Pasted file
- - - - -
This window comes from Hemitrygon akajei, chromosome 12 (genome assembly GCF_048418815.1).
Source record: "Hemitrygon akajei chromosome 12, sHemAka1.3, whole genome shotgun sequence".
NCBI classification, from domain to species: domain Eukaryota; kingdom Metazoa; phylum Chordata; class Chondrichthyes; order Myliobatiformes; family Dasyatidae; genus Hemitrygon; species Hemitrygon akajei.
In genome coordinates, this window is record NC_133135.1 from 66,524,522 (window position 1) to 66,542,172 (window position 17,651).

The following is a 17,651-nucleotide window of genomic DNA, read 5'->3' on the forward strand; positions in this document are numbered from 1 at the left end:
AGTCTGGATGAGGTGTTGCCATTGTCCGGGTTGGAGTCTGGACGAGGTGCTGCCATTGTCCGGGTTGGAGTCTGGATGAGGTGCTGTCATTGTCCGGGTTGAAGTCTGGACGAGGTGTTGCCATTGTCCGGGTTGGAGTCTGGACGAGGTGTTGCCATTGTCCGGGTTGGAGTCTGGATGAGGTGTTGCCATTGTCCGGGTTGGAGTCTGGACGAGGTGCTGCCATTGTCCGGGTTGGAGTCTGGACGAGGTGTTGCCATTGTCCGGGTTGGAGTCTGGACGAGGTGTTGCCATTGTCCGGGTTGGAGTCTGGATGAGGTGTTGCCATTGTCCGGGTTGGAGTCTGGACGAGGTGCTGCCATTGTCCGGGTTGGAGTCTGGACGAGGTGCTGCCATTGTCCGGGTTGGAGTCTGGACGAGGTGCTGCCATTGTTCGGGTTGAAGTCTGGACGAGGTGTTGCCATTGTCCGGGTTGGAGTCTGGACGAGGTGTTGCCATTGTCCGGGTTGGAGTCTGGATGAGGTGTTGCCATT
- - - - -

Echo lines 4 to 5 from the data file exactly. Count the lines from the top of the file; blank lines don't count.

In genome coordinates, this window is record NC_133135.1 from 66,524,522 (window position 1) to 66,542,172 (window position 17,651).

The following is a 17,651-nucleotide window of genomic DNA, read 5'->3' on the forward strand; positions in this document are numbered from 1 at the left end: